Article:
Plant Sociology 52 (1) 2015
pag. 3-8: Contribution to the knowledge of the edaphoxerophilous communities of the Samana Peninsula (Dominican Republic)
E. Cano1, A. Cano-Ortiz2, A. Veloz31Departamento Biología Animal, Vegetal y Ecología. Botánica. Universidad de Jaén. Paraje las Lagunillas s/n, ES-3071 Jaén, España.
2Departamento Sostenibilidad Interra. Ingeniería y Recursos SL. Plaza España, 317,5 ES-27004 Salamanca, España.
3Jardín Botánico Rafael Ma. Moscoso de Santo Domingo. República Dominicana.
The Samana Peninsula belongs to the biogeographical North Sector of the Caribbean-Atlantic Subprovince (Hispaniola Province, Caribbean-Mesoamerican Region). In the past the Peninsula was separated from the rest of Hispaniola but today it is joined by a small strip of land made up of Quaternary sediments in the Gran Estero. Rainfall records are as high as 2,339 mm. The Io value is 7.3 (i.e., humid ombrotype) and Ti/Tic values are 741/675. These conditions give rise to an infratropical thermotype. The Samana Peninsula forms a geomorphological unit dominated by karstic materials, limestones, schists and marls. Despite the heavy rainfall rates, the presence of escarpments (farallones) gives rise to an edaphoxerophilous community. Species such as Pilosocereus polygonus, Zamia debilis, Agave antillarum, Eugenia samanensis, Bursera simaruba, Capparis fexuosa, Ficus velutina, Opuntia dellinii, Comocladia dodonaea, Stigmaphyllum emarginatum are not infrequent in this plant community. This edaphoxerophilous community is rich in endemic species and is dominated by Coccotrinax gracilis, Agave antillarum, Leptocereus weingartianus and, to a lesser extent, by Eugenia samanensis. The presence in the peninsula of 134 endemic species justifies considering this a biogeographical territory (A4) within the North Sector (Cano et al., 2010).
D. Tampucci1, G. Boffa1, F. Mangili1, M. Gobbi2, M. Caccianiga11Department of Biosciences, University of Milano, Via Celoria 26, I-20133 Milano, Italy.
2Department of Invertebrate Zoology and Hydrobiology, MUSE – Museo delle Scienze, Corso del Lavoro e della Scienza 3, I-38123 Trento, Italy.
Rock glaciers are periglacial landforms consisting of coarse debris with interstitial ice or ice core, characterized by creeping due to ice deformation. These landforms are drawing the attention of plant ecologist as harsh habitats and potential refugia in the global change context. Our aim was to describe the vegetation outlines of two active rock glaciers of the Ortles-Cevedale Massif (Central Italian Alps) on different substrates (silicate and carbonate) and compare them with the neighboring stable slopes and scree slopes. Two hypotheses were tested: 1) rock glaciers differ from the surrounding landforms for the presence of cold-adapted plant communities; 2) rock glacier plant communities indicate similar microclimatic conditions in spite of the contrasting lithology. Data were collected by phytosociological method performing 80 relevés of 25 m². Plant communities were compared by a cluster analysis based on the presence/absence species matrix and species relative frequencies for each landform were calculated. The cluster analysis separated first for all the two sites; afterwards, the landforms were differently discerned each other depending on the site. Despite the remarkable floristic differences due to the substrate, the vegetation of both rock glaciers suggest a general adjustment to cold-moist microclimate and long-lasting snow cover, differentiating more or less evidently from the adjacent scree slopes and enhancing the survival of nival entities at the elevation of alpine grasslands.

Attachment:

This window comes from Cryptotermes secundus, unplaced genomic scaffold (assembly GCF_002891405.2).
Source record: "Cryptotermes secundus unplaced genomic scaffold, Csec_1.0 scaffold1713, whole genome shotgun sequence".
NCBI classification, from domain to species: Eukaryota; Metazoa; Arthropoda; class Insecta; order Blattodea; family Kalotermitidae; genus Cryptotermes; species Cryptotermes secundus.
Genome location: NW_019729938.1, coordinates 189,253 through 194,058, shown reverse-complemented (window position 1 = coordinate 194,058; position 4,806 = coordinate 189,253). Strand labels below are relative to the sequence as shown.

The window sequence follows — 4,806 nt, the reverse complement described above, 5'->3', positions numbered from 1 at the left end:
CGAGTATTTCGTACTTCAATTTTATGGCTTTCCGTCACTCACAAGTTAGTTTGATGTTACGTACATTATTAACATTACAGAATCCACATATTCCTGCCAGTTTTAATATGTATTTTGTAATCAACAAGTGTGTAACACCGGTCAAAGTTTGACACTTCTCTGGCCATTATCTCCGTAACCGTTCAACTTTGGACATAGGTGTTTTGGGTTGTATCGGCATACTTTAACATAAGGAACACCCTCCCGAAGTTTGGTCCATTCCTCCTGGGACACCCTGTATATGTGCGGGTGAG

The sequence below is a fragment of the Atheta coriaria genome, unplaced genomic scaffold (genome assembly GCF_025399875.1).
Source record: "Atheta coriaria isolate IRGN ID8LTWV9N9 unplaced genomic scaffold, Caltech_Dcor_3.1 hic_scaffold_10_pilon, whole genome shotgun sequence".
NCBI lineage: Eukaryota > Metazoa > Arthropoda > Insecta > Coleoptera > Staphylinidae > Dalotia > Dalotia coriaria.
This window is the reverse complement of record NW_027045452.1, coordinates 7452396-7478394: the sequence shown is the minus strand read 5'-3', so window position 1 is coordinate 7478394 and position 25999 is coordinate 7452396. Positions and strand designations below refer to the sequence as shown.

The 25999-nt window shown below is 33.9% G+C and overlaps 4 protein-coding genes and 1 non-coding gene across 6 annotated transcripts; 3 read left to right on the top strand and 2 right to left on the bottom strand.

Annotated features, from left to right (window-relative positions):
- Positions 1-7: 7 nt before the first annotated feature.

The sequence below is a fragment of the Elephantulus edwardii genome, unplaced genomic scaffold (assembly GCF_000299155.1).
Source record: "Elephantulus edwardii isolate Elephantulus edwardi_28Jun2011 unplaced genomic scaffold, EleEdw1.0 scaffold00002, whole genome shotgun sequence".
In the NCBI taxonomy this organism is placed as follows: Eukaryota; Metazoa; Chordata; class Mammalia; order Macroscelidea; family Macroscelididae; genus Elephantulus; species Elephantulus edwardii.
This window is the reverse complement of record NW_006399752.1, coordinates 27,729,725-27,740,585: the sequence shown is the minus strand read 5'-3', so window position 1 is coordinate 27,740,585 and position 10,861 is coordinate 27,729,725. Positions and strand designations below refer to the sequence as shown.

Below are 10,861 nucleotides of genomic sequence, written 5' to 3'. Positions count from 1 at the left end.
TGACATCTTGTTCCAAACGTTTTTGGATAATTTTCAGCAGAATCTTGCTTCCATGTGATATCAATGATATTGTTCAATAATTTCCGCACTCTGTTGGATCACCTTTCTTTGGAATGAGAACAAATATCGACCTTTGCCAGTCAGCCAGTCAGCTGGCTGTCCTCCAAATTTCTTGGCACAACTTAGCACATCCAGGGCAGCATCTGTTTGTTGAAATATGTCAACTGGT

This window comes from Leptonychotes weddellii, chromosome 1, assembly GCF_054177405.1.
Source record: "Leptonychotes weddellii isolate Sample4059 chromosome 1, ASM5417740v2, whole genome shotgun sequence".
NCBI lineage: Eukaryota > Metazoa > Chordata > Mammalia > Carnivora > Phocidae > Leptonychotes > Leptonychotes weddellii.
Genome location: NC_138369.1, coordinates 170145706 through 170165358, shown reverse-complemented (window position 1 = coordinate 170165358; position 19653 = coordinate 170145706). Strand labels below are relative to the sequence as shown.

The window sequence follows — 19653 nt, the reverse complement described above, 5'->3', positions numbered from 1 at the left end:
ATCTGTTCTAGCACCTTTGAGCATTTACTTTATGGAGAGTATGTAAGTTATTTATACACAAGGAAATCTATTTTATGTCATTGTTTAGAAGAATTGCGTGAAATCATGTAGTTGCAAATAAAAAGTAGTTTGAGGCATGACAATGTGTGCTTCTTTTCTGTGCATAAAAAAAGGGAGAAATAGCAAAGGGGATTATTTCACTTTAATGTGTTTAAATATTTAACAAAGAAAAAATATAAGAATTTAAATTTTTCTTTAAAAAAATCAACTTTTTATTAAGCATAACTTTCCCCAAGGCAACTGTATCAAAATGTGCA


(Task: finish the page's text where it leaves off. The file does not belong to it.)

pag. 19-40: The edge communities of Asphodelus macrocarpus subsp. macrocarpus: the different ecological aspects and a new case study in the central Apennines
M. Allegrezza1, E. Biondi1, S. Ballelli2, G. Tesei1, C. Ottaviani1
1Department of Agricultural, Food and Environmental Sciences, Marche Polytechnic University, Via Brecce Bianche, I-60131 Ancona, Italy.
2School of Biosciences and Veterinary Medicine, University of Camerino, Via Pontoni 5, I-62032 Camerino (MC), Italy
This article begins with an extended presentation of the logical process that led to the definition of the orderAsphodeletalia macrocarpiBiondi & Allegrezza 2014, highlighting the various aspects that justified this. The new analysis conducted in other areas of the central Apennines that were analysed with the present study allows the more precise description of the syntaxonomy of the lower hierarchical levels. This describes the new allianceThalictro aquilegiifolii-Asphodelion macrocarpithat groups the communities withAsphodelus macrocarpusin the lower supratemperate thermotype of the central Apennines, a vicariant of the allianceCyano triumfettii-Asphodelion macrocarpithat is typical of the upper supratemperate thermotype. Three new associations of the new alliance are recognized, according to the geomorphological characteristics and the dynamic context and landscape:Leontodo cichoracei-Asphodeletum macrocarpi,Trifolio ochroleuci-Asphodeletum macrocarpiandSenecio apennini-Asphodeletum macrocarpi. The statistical comparison between the associations published, at European level in whichA. macrocarpusorAsphodelus albushave been used in the epithet of the association, has provided a biogeographical overview at the European level and a critical syntaxonomic re vision of theApennine phytocoenoses, for some of which the correction of the nomenclature was necessary according to the most recent taxonomic acquisitions.